This survey has rarely found such consensus among asset managers as we see in this month’s survey. Virtually no manager expects euro-zone equities to fall or euro bond prices to rise. This level of directional certainty in markets seems so solid that one feels required to believe it must be well placed. A sceptic might see this as an opportunity but markets have provided little evidence to support such a view.

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ipe expectations indicator december 2017



% predicting rise (previous month) 9 (9) 3 (6) 7 (9) 5 (6)
% predicting stability (previous month) 25 (27) 64 (61) 36 (37) 18 (22)
% predicting fall (previous month) 66 (64) 33 (33) 57 (54) 77 (72)

Managers are more bearish on euro bonds than at any point in the past three years, by far. Sentiment has only been close to this low once over that period, and this was fairly recently. Even then, it was not as low as it is now. Across all bond denominations, the proportion of managers expecting a rise in prices (fall in yields) is below 10% for only the second time. To put it simply, just about everyone says the outlook for euro, sterling, dollar and yen bonds is poor.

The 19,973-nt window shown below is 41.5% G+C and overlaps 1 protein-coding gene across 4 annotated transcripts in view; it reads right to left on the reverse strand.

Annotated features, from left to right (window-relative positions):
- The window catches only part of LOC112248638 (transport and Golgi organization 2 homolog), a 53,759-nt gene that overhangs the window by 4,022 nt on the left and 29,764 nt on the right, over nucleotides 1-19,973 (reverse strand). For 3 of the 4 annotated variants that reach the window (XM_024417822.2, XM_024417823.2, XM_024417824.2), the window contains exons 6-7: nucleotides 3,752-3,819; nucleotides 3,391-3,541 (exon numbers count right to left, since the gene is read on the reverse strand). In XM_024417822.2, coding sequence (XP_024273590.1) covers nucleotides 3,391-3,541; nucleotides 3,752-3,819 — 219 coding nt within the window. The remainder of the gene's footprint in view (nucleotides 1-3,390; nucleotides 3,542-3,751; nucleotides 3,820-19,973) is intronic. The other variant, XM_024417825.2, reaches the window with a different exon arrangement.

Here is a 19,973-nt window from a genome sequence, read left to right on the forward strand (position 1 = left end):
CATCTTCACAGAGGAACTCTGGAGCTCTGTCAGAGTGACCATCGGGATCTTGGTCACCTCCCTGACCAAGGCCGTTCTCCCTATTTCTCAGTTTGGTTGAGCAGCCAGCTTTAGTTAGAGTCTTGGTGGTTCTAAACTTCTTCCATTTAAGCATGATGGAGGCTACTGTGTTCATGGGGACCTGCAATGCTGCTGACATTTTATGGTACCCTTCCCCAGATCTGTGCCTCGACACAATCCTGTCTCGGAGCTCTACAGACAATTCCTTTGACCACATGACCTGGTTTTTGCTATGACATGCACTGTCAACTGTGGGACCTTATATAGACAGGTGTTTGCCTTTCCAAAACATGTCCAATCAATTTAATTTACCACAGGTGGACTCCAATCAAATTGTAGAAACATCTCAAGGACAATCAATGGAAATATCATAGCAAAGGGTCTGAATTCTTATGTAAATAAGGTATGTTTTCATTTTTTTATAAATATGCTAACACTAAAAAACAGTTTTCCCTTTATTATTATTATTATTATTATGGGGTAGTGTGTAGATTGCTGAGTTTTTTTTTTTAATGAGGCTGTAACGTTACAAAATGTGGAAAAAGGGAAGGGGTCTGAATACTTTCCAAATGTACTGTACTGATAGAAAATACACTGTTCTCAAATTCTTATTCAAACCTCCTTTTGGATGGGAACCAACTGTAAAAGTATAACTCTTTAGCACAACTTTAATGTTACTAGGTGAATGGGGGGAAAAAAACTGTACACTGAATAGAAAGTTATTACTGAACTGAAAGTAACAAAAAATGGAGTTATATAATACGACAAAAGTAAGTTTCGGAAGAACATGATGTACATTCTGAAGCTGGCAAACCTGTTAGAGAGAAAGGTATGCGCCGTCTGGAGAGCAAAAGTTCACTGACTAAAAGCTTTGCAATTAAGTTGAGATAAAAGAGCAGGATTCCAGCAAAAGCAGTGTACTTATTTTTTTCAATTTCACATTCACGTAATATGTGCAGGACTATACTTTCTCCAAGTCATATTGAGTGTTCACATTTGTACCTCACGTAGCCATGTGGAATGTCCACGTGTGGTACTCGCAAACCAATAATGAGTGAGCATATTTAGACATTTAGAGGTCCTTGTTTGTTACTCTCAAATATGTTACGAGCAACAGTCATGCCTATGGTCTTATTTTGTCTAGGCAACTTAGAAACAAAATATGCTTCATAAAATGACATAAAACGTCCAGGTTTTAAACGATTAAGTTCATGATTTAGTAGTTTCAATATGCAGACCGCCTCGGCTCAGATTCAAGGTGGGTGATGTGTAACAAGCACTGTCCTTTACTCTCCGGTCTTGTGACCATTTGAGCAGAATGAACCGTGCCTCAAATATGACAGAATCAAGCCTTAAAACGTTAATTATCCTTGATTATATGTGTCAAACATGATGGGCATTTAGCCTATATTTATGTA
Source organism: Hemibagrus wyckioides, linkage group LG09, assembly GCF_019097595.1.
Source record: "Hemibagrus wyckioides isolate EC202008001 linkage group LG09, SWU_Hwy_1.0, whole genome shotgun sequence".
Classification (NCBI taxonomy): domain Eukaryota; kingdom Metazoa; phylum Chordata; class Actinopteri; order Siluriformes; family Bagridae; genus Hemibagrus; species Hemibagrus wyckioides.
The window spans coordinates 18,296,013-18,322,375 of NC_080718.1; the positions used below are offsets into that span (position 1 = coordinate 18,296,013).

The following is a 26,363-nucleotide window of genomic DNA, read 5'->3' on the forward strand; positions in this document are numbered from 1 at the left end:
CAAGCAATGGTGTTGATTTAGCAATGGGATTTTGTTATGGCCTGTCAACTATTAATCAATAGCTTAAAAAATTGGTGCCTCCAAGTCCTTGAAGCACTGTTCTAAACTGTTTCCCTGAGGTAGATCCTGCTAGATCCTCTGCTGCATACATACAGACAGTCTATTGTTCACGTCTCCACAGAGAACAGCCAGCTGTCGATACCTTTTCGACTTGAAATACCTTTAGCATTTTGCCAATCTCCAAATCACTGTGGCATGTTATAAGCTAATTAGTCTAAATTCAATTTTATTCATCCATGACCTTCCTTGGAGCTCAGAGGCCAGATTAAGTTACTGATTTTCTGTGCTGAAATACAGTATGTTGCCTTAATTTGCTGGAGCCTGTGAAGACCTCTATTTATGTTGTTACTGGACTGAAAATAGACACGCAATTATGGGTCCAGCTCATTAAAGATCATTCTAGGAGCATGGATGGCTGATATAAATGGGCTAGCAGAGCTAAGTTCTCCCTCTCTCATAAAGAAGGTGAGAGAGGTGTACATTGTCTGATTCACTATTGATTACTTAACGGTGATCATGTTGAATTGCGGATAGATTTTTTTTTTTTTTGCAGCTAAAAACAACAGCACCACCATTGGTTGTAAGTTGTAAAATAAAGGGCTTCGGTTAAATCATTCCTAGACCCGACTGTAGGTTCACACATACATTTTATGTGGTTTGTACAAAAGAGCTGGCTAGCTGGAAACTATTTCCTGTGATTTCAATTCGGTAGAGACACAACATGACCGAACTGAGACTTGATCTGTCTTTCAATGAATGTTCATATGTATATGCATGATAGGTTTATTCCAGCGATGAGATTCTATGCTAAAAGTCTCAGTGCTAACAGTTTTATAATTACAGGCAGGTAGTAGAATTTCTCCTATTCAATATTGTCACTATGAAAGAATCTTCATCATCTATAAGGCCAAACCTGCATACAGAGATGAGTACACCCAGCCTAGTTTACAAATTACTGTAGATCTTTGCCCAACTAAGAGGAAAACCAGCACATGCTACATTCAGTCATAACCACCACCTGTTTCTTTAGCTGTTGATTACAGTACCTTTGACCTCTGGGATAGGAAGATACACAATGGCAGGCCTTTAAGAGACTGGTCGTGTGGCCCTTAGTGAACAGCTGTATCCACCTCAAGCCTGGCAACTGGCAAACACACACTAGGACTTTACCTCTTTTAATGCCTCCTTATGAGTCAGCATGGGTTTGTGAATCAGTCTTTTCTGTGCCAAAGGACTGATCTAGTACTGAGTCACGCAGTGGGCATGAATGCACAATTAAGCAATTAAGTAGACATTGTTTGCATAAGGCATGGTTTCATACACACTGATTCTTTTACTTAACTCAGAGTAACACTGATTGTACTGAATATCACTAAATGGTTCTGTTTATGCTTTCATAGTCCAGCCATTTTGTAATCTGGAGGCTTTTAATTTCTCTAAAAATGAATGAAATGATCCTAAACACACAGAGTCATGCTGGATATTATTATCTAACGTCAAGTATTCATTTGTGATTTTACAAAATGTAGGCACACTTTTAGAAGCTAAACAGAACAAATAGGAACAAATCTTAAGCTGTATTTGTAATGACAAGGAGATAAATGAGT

bonds 1

bonds 2



% predicting rise (previous month) 35 (36) 83 (83) 68 (66) 62 (56) 29 (31)
% predicting stability (previous month) 45 (43) 15 (12) 22 (25) 27 (33) 52 (53)
% predicting fall (previous month) 20 (21) 2 (5) 10 (9) 11 (11) 19 (16)

Expectations for euro-zone equities are a mirror image of the euro bond price expectations. Only 2% of surveyed managers expect euro-zone equities to fall. To put that in perspective, there has never been a more absolute directional certainty in this survey across the regional equity markets in the past three years. Looking across asset classes, this survey has only found such a great extreme of sentiment on one occasion in the past three years. This was in the summer of 2015 when just 1% of managers expected yen bond prices to rise.

equities 1

equities 2

equities 3



% predicting rise (previous month) 39 (32) 45 (35) 43 (35)
% predicting stability (previous month) 42 (36) 40 (43) 43 (42)
% predicting fall (previous month) 19 (32) 15 (22) 14 (23)

While dollar strength has been the prevailing assumption for at least three years – outpacing the expectations of those expecting stability or a fall – that prevailing belief has also been in steady decline. There have been sporadic months over the past three years when there was a blip in that trend, but it has ultimately persisted. The most recent survey period is another one of those blips as expectations of dollar declines dropped sharply.

currencies 1

currencies 2

Peter Laurelli, vice-president, global head of research, eVestment

Supporting documents

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